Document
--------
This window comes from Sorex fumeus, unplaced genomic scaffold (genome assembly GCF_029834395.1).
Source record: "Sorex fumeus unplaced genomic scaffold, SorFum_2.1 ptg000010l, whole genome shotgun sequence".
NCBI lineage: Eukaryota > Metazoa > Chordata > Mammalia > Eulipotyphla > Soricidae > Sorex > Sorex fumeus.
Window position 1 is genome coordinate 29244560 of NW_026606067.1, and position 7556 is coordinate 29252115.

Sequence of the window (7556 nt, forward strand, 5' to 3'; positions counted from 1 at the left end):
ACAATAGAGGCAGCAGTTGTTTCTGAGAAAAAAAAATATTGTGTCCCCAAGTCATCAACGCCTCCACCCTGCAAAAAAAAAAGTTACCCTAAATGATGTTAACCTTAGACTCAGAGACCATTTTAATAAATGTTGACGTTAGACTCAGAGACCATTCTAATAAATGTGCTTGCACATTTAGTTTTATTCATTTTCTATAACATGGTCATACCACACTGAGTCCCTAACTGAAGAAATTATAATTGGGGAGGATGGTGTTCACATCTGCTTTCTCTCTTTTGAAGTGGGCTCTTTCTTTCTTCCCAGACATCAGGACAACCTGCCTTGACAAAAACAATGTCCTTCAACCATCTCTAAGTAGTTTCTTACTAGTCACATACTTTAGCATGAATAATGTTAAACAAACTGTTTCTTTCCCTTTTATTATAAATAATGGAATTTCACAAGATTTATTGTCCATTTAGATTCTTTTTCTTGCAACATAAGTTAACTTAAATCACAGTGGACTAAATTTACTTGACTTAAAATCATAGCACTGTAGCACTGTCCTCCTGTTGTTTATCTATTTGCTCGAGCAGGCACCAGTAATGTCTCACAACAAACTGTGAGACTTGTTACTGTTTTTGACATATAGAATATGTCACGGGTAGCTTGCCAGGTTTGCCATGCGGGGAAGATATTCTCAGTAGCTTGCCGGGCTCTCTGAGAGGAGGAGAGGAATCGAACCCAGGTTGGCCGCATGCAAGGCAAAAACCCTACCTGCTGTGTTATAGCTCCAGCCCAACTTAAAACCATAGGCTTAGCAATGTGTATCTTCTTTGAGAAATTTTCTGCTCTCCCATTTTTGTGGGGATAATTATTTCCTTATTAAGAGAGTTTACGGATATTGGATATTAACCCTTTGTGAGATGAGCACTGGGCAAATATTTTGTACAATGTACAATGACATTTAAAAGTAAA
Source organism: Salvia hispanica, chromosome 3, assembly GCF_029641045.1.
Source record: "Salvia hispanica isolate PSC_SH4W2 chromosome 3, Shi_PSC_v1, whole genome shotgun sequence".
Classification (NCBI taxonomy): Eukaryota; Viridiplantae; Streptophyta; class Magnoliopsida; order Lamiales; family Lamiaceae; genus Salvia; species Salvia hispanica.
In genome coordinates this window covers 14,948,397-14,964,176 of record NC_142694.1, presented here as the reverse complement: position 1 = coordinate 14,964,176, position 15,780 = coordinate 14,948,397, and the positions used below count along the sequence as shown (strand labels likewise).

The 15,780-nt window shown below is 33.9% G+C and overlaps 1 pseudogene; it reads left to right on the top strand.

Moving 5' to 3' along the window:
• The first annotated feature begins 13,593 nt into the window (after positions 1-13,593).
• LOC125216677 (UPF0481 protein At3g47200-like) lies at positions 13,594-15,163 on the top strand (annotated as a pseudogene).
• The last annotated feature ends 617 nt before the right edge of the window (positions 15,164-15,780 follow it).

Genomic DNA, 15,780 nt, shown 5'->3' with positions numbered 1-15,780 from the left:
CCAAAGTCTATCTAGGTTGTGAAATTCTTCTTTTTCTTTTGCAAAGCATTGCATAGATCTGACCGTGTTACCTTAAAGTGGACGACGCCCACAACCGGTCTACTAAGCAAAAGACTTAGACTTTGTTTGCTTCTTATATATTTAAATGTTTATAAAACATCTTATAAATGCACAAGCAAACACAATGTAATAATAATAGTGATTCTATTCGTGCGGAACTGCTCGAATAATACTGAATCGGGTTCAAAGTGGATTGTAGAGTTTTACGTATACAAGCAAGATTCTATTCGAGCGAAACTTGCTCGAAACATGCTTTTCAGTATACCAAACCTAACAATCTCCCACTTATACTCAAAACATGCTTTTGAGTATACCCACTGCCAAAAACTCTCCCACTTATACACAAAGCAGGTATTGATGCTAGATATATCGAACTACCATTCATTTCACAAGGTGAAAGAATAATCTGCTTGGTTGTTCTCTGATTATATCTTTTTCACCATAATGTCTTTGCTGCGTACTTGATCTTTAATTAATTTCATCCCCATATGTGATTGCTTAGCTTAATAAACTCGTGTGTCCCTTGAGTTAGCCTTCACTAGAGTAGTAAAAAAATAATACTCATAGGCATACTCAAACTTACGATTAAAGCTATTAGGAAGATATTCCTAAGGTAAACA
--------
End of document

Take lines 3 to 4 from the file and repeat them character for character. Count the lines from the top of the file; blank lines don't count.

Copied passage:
NCBI lineage: Eukaryota > Metazoa > Chordata > Mammalia > Eulipotyphla > Soricidae > Sorex > Sorex fumeus.
Window position 1 is genome coordinate 29244560 of NW_026606067.1, and position 7556 is coordinate 29252115.